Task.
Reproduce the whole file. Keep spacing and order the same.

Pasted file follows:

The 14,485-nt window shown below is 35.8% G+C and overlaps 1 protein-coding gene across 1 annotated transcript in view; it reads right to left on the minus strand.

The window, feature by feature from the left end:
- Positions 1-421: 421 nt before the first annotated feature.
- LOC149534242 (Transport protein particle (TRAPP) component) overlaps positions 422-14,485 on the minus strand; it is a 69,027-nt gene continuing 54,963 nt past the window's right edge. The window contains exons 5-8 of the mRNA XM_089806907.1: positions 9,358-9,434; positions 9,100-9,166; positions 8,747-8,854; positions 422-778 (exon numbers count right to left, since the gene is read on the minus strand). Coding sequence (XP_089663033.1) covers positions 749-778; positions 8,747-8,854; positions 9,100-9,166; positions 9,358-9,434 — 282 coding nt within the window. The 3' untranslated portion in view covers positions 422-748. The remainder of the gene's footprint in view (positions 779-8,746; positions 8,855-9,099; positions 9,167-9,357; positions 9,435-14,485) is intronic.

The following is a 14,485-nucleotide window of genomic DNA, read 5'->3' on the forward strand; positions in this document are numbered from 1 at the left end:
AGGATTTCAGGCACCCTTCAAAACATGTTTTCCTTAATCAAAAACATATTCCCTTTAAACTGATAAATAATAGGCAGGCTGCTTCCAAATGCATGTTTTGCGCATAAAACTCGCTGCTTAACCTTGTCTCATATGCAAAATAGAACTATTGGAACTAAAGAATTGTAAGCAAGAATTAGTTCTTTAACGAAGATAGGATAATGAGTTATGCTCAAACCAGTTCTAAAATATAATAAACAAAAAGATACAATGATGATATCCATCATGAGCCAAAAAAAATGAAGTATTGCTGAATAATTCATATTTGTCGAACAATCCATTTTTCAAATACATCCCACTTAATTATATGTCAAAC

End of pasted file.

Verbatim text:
The 14,485-nt window shown below is 35.8% G+C and overlaps 1 protein-coding gene across 1 annotated transcript in view; it reads right to left on the minus strand.

The window, feature by feature from the left end:
- Positions 1-421: 421 nt before the first annotated feature.
- LOC149534242 (Transport protein particle (TRAPP) component) overlaps positions 422-14,485 on the minus strand; it is a 69,027-nt gene continuing 54,963 nt past the window's right edge. The window contains exons 5-8 of the mRNA XM_089806907.1: positions 9,358-9,434; positions 9,100-9,166; positions 8,747-8,854; positions 422-778 (exon numbers count right to left, since the gene is read on the minus strand). Coding sequence (XP_089663033.1) covers positions 749-778; positions 8,747-8,854; positions 9,100-9,166; positions 9,358-9,434 — 282 coding nt within the window. The 3' untranslated portion in view covers positions 422-748. The remainder of the gene's footprint in view (positions 779-8,746; positions 8,855-9,099; positions 9,167-9,357; positions 9,435-14,485) is intronic.

The following is a 14,485-nucleotide window of genomic DNA, read 5'->3' on the forward strand; positions in this document are numbered from 1 at the left end:
AGGATTTCAGGCACCCTTCAAAACATGTTTTCCTTAATCAAAAACATATTCCCTTTAAACTGATAAATAATAGGCAGGCTGCTTCCAAATGCATGTTTTGCGCATAAAACTCGCTGCTTAACCTTGTCTCATATGCAAAATAGAACTATTGGAACTAAAGAATTGTAAGCAAGAATTAGTTCTTTAACGAAGATAGGATAATGAGTTATGCTCAAACCAGTTCTAAAATATAATAAACAAAAAGATACAATGATGATATCCATCATGAGCCAAAAAAAATGAAGTATTGCTGAATAATTCATATTTGTCGAACAATCCATTTTTCAAATACATCCCACTTAATTATATGTCAAAC